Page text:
Self-employed must take advice
Leaving aside the rights and wrongs of the case involving former BBC presenter Christa Ackroyd and HM Revenue & Customs, it might have been wise for her and others in similar positions to take specialist advice on their legal status (ie employed or self-employed) before embarking on the contracts concerned and, had that advice proved faulty, at least there would be some means of recourse. This kind of thing is indeed a minefield, which makes the need for seeking such advice all the more vital.
As it happens, I did the same thing in reverse many years ago in respect of an employed contract of service that I believed should have been a self-employed contract for services and, having taken legal advice, I applied for a secretary of state’s decision on the matter, which came down in my favour; when Inland Revenue (as it was then) later challenged me on my self-employed status, I was able to supply a copy of that decision as evidence and it had to accept it.
Scrutinise the FCA
Having just read the story on FTAdviser (October 28) I feel angry that the Financial Conduct Authority could ask for more money from the financial services industry to pay for their uncontrolled spending practices and recruitment policy.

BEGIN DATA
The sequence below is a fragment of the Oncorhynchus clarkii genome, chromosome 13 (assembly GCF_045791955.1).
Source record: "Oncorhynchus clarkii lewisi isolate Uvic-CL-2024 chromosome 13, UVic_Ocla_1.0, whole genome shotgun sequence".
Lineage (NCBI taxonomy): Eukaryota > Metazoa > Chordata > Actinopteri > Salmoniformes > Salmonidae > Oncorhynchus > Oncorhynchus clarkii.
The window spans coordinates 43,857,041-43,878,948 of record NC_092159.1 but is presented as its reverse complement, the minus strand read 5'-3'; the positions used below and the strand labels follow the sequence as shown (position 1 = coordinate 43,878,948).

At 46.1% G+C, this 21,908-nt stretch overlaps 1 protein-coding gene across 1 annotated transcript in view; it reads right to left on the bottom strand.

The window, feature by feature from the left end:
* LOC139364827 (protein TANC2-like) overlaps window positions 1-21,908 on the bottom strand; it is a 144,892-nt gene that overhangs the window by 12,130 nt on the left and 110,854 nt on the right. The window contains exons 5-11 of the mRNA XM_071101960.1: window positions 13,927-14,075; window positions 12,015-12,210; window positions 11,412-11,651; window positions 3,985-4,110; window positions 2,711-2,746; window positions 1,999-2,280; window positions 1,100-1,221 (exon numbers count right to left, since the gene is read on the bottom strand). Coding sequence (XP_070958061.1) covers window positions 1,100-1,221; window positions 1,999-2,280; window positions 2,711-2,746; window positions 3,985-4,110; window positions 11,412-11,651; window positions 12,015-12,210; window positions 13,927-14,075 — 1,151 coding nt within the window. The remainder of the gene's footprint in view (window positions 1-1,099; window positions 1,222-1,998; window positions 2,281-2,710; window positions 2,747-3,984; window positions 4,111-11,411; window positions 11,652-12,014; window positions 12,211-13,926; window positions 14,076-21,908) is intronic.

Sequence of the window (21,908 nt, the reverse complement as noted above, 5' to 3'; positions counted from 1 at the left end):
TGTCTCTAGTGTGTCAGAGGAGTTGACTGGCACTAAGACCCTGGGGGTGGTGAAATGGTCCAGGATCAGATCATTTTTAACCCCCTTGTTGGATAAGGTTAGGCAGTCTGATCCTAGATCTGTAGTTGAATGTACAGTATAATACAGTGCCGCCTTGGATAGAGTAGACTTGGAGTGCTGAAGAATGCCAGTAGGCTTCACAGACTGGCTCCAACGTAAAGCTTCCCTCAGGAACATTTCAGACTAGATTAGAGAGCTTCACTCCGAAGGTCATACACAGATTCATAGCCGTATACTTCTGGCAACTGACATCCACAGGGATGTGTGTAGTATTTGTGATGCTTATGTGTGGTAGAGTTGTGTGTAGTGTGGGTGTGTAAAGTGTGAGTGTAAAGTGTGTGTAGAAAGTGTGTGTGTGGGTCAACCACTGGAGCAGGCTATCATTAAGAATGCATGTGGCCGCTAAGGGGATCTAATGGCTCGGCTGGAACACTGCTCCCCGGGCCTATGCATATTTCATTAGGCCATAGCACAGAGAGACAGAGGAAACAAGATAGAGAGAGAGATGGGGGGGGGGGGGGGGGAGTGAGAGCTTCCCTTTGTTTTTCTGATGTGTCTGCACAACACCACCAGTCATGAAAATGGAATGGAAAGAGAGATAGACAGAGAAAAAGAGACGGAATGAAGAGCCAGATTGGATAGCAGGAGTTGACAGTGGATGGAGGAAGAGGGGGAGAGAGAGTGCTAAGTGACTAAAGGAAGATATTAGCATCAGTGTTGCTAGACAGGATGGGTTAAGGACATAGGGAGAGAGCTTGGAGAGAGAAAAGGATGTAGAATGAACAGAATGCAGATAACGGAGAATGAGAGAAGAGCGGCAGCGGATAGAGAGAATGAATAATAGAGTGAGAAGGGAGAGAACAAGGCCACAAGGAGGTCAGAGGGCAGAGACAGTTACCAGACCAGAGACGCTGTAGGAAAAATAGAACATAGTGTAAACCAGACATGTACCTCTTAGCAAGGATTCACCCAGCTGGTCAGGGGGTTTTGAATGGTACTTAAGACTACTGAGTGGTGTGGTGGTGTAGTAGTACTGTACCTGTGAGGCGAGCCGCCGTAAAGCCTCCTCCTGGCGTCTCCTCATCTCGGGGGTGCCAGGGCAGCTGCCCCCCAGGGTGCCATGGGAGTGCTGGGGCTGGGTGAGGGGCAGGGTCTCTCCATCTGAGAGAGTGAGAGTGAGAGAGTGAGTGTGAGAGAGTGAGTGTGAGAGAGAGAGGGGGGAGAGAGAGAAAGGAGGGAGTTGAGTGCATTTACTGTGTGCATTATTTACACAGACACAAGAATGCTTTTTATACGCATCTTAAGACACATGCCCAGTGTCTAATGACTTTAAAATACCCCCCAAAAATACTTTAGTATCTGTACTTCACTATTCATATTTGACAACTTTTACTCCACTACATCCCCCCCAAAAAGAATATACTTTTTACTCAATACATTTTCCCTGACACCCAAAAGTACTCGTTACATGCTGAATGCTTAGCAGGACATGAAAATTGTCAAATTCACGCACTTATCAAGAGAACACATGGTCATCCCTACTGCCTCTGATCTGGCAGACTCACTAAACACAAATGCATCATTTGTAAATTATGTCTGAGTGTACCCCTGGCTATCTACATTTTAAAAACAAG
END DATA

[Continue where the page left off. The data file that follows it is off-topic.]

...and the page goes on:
Is the FCA there to protect the industry, or is it trying to bring it to its knees, forcing many qualified and experienced advisers out of business, which will ultimately affect the end user [customers], as accessing good, sound financial advice will become unavailable/unaffordable as increased costs will eventually have to be passed onto the end user.
We have all seen over recent years the effect uncontrolled business rates and rents have had on retail businesses and High Streets, decimating an industry that the famed British economy was built on.
MPs seem to have no idea of what the world outside the ‘Westminster bubble’ is like for retailers, advisers and everyday folk trying to earn a living.
It is about time the FCA was put under more scrutiny regarding its actions and costs, as it has become an uncontrolled monster wreaking havoc within the industry it was set up to control and ultimately protect.
Only a short time ago fees that we were paying towards the running of the FCA were an annoyance but affordable, yet year on year, fees are increased to such a level that the average adviser is paying in excess of £10,000 each a year towards this out of control quango.
In no other industry or business can a regulator set its own budget without having to justify it to a higher body – in the FCA’s case it should be hauled in front of a select committee to answer such questions.